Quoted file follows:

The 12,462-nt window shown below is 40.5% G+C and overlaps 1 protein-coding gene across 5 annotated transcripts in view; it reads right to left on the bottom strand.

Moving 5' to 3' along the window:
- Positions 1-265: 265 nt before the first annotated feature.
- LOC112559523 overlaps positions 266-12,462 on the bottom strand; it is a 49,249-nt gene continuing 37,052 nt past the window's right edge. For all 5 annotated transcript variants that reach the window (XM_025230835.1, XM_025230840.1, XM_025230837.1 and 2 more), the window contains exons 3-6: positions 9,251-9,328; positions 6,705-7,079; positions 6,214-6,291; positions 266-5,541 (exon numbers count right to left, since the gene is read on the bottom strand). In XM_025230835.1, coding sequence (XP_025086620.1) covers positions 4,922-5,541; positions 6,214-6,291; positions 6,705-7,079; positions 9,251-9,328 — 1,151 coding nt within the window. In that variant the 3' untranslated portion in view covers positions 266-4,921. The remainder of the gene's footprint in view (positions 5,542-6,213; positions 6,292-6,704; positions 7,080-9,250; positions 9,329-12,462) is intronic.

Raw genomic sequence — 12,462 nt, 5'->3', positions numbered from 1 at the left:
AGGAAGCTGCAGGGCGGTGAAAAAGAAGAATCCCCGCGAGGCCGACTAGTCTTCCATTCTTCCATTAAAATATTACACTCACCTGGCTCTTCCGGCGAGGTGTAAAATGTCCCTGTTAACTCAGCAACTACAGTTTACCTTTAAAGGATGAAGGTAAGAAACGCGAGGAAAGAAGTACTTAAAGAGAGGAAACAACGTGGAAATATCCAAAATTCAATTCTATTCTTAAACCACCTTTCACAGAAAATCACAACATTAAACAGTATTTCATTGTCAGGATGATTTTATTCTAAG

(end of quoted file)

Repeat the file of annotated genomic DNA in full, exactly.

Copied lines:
The 12,462-nt window shown below is 40.5% G+C and overlaps 1 protein-coding gene across 5 annotated transcripts in view; it reads right to left on the bottom strand.

Moving 5' to 3' along the window:
- Positions 1-265: 265 nt before the first annotated feature.
- LOC112559523 overlaps positions 266-12,462 on the bottom strand; it is a 49,249-nt gene continuing 37,052 nt past the window's right edge. For all 5 annotated transcript variants that reach the window (XM_025230835.1, XM_025230840.1, XM_025230837.1 and 2 more), the window contains exons 3-6: positions 9,251-9,328; positions 6,705-7,079; positions 6,214-6,291; positions 266-5,541 (exon numbers count right to left, since the gene is read on the bottom strand). In XM_025230835.1, coding sequence (XP_025086620.1) covers positions 4,922-5,541; positions 6,214-6,291; positions 6,705-7,079; positions 9,251-9,328 — 1,151 coding nt within the window. In that variant the 3' untranslated portion in view covers positions 266-4,921. The remainder of the gene's footprint in view (positions 5,542-6,213; positions 6,292-6,704; positions 7,080-9,250; positions 9,329-12,462) is intronic.

Raw genomic sequence — 12,462 nt, 5'->3', positions numbered from 1 at the left:
AGGAAGCTGCAGGGCGGTGAAAAAGAAGAATCCCCGCGAGGCCGACTAGTCTTCCATTCTTCCATTAAAATATTACACTCACCTGGCTCTTCCGGCGAGGTGTAAAATGTCCCTGTTAACTCAGCAACTACAGTTTACCTTTAAAGGATGAAGGTAAGAAACGCGAGGAAAGAAGTACTTAAAGAGAGGAAACAACGTGGAAATATCCAAAATTCAATTCTATTCTTAAACCACCTTTCACAGAAAATCACAACATTAAACAGTATTTCATTGTCAGGATGATTTTATTCTAAG